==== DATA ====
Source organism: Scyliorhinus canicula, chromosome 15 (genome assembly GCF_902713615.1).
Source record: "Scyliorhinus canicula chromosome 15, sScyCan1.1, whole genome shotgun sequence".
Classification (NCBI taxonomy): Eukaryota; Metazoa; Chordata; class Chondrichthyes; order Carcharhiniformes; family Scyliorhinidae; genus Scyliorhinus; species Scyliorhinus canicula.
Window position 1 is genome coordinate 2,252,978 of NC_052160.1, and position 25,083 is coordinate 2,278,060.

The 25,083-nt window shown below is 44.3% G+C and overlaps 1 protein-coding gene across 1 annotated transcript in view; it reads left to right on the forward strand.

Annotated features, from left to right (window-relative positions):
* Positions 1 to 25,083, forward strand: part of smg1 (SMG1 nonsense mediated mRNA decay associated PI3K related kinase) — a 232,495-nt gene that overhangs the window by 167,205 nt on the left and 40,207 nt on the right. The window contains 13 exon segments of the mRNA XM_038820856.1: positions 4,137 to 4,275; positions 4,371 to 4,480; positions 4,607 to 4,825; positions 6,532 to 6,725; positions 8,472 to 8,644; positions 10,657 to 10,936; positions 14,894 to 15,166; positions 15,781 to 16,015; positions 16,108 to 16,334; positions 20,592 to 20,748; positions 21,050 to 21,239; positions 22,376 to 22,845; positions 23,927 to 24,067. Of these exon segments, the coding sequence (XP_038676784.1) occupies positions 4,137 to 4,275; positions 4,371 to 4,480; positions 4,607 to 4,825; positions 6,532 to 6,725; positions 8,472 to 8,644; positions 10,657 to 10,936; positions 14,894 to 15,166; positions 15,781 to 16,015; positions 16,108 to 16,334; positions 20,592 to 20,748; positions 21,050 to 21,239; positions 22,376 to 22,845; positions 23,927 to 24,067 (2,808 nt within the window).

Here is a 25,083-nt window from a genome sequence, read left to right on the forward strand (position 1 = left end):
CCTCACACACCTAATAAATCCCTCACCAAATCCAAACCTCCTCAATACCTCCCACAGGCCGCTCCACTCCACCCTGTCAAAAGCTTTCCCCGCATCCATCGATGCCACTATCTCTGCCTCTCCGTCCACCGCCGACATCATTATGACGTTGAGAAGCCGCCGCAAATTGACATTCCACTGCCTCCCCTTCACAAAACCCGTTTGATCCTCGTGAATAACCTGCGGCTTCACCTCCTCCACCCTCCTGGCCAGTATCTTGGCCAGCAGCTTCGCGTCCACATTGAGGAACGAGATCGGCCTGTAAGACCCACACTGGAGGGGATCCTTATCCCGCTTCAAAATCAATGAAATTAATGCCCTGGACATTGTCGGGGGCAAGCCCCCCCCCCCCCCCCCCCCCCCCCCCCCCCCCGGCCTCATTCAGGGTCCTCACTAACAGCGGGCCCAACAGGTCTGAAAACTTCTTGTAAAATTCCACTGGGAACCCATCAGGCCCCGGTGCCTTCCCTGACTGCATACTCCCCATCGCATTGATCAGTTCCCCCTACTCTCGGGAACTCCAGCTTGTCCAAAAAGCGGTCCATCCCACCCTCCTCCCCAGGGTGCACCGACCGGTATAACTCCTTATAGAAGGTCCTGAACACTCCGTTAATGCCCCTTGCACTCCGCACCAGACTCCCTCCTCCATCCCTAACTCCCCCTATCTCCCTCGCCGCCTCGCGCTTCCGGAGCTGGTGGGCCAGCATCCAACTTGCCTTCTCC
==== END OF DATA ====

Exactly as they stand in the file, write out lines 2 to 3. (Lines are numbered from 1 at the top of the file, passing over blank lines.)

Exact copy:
Source record: "Scyliorhinus canicula chromosome 15, sScyCan1.1, whole genome shotgun sequence".
Classification (NCBI taxonomy): Eukaryota; Metazoa; Chordata; class Chondrichthyes; order Carcharhiniformes; family Scyliorhinidae; genus Scyliorhinus; species Scyliorhinus canicula.